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Kho v. Cambridge Management Group


August 4, 2010


On appeal from the Superior Court of New Jersey, Law Division Middlesex County, Docket No. L-5799-08.

Per curiam.


Submitted November 10, 2009

Before Judges Carchman and Lihotz.

Defendants Cambridge Management Group, LLC, James Giordano and Raul Sloezen (CMG) appeal from an interlocutory order of the Superior Court denying their motion to compel arbitration and dismiss plaintiff Ernesto V. Kho's complaint without prejudice. We granted leave to appeal and now reverse and remand.

The relevant facts are simply stated and are not in significant dispute. In October 2004, plaintiff was seriously injured in an automobile accident. Thereafter, he brought suit to recover damages for his injuries in the Law Division. While the action was pending, plaintiff asked his then-attorney for a loan against any future settlement. Counsel referred plaintiff to CMG, a company engaged in advancing funds against future settlements, which is then secured by a lien against the proceeds of the final financial resolution of the litigation. CMG describes itself as "the only option available to plaintiffs . . . to relieve the pressure 'to accept a settlement offer not in the client's best interests simply in order to survive financially.'" In contrast, plaintiff characterized CMG as "offer[ing] small personal loans to people with pending personal injury lawsuits, to be repaid with exorbitant interest upon settlement of their cases."

After reviewing defendants' proposed terms with counsel, plaintiff signed a contract on October 19, 2005, which granted CMG a lien against the proceeds of any potential settlement in exchange for a $7,500 advance payment. The contract provided plaintiff would owe the sum of $10,748.13 if CMG received payment before April 17, 2006, and $10,748.13 "plus 4.99% of $10,748.13 per month, compounded monthly, for each and every thirty day period following 4/17/2006." Plaintiff was provided a schedule showing the total amount due for each successive month of non-payment, up to $25,822.33 if payment was not made within two years.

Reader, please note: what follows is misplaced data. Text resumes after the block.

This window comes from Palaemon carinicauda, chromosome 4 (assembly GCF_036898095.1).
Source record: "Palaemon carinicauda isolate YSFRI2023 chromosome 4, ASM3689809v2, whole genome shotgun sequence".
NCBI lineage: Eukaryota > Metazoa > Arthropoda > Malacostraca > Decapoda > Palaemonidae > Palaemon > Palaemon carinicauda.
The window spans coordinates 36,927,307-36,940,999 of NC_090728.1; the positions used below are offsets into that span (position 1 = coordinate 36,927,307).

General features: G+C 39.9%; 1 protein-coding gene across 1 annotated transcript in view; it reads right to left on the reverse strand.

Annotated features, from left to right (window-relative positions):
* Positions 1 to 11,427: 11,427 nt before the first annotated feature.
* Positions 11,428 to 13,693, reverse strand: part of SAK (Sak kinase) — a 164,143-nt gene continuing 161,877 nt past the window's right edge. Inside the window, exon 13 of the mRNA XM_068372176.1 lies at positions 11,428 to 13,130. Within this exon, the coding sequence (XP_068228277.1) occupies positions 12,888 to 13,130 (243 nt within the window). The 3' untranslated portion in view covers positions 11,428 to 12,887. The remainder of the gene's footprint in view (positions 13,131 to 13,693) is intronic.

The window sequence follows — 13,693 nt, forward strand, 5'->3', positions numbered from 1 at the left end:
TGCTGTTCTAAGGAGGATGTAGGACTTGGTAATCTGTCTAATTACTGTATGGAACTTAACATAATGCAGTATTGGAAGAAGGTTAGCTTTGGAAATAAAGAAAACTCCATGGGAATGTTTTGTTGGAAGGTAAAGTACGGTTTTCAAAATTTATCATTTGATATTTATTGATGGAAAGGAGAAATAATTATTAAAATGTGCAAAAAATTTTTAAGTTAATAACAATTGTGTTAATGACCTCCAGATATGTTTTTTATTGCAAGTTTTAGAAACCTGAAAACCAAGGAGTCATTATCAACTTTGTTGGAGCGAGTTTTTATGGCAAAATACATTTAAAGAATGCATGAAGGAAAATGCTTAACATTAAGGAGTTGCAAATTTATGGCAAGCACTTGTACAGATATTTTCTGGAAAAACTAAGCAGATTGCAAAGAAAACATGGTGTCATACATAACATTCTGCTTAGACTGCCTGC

The agreement included the following provision:

(b) Plaintiff acknowledges and agrees that any and all disputes that arise concerning the terms, conditions, interpretation or enforcement of this Agreement shall be determined through arbitration pursuant to the Rules and methods outlined by the American Arbitration Association in New Jersey, or in a Court of competent jurisdiction, at the election of CMG. Plaintiff agrees that the laws of the State of New Jersey shall control the interpretation of the Agreement.

(c) It is also understood, acknowledge [sic] and agreed that the Plaintiff will indemnify CMG against any and all losses, liability, set back and expenses, including but not limited to, attorney fees resulting from or arising out of the enforcement of this and all attached Agreements.

Approximately six months later, plaintiff sought another loan from his attorney, who again referred him to CMG. On April 27, 2006, plaintiff executed a second contract with CMG, receiving a $3,000 advance. This agreement contained identical fee and arbitration provisions as in the October 2005 contract. In July 2006, plaintiff sought an additional $5,000 advance through counsel, but CMG refused to make the advance.